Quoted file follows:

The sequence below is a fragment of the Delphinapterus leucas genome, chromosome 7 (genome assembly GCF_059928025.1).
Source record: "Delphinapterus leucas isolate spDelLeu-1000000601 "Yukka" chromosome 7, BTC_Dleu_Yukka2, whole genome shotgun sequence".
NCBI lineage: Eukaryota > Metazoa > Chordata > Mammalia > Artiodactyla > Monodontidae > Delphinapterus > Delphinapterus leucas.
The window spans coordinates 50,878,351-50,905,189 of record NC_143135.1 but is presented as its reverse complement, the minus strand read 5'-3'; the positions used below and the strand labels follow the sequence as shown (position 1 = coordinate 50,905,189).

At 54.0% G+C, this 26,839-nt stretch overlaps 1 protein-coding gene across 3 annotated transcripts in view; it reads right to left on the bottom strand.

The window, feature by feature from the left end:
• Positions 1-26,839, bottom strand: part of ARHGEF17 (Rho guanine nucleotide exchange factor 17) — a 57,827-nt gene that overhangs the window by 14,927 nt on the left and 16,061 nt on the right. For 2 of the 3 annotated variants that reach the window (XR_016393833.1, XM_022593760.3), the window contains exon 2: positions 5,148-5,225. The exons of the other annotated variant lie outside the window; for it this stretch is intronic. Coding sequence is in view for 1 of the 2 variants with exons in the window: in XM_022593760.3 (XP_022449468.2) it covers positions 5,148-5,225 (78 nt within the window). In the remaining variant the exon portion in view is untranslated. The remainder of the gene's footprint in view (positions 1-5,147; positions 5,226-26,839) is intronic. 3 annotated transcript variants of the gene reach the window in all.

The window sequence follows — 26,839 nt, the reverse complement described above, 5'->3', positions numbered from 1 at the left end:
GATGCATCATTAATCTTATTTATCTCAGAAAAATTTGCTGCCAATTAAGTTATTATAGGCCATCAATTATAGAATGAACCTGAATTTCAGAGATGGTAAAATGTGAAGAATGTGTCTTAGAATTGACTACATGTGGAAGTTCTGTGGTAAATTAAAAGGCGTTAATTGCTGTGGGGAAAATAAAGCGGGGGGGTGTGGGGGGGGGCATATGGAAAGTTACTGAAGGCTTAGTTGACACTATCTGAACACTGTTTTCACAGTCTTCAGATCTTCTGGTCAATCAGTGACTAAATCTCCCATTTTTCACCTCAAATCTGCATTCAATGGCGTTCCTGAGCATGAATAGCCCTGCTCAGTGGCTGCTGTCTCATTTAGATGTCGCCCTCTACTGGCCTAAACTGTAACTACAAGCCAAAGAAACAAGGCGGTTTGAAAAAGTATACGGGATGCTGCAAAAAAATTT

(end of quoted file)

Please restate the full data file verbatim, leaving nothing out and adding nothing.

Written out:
The sequence below is a fragment of the Delphinapterus leucas genome, chromosome 7 (genome assembly GCF_059928025.1).
Source record: "Delphinapterus leucas isolate spDelLeu-1000000601 "Yukka" chromosome 7, BTC_Dleu_Yukka2, whole genome shotgun sequence".
NCBI lineage: Eukaryota > Metazoa > Chordata > Mammalia > Artiodactyla > Monodontidae > Delphinapterus > Delphinapterus leucas.
The window spans coordinates 50,878,351-50,905,189 of record NC_143135.1 but is presented as its reverse complement, the minus strand read 5'-3'; the positions used below and the strand labels follow the sequence as shown (position 1 = coordinate 50,905,189).

At 54.0% G+C, this 26,839-nt stretch overlaps 1 protein-coding gene across 3 annotated transcripts in view; it reads right to left on the bottom strand.

The window, feature by feature from the left end:
• Positions 1-26,839, bottom strand: part of ARHGEF17 (Rho guanine nucleotide exchange factor 17) — a 57,827-nt gene that overhangs the window by 14,927 nt on the left and 16,061 nt on the right. For 2 of the 3 annotated variants that reach the window (XR_016393833.1, XM_022593760.3), the window contains exon 2: positions 5,148-5,225. The exons of the other annotated variant lie outside the window; for it this stretch is intronic. Coding sequence is in view for 1 of the 2 variants with exons in the window: in XM_022593760.3 (XP_022449468.2) it covers positions 5,148-5,225 (78 nt within the window). In the remaining variant the exon portion in view is untranslated. The remainder of the gene's footprint in view (positions 1-5,147; positions 5,226-26,839) is intronic. 3 annotated transcript variants of the gene reach the window in all.

The window sequence follows — 26,839 nt, the reverse complement described above, 5'->3', positions numbered from 1 at the left end:
GATGCATCATTAATCTTATTTATCTCAGAAAAATTTGCTGCCAATTAAGTTATTATAGGCCATCAATTATAGAATGAACCTGAATTTCAGAGATGGTAAAATGTGAAGAATGTGTCTTAGAATTGACTACATGTGGAAGTTCTGTGGTAAATTAAAAGGCGTTAATTGCTGTGGGGAAAATAAAGCGGGGGGGTGTGGGGGGGGGCATATGGAAAGTTACTGAAGGCTTAGTTGACACTATCTGAACACTGTTTTCACAGTCTTCAGATCTTCTGGTCAATCAGTGACTAAATCTCCCATTTTTCACCTCAAATCTGCATTCAATGGCGTTCCTGAGCATGAATAGCCCTGCTCAGTGGCTGCTGTCTCATTTAGATGTCGCCCTCTACTGGCCTAAACTGTAACTACAAGCCAAAGAAACAAGGCGGTTTGAAAAAGTATACGGGATGCTGCAAAAAAATTT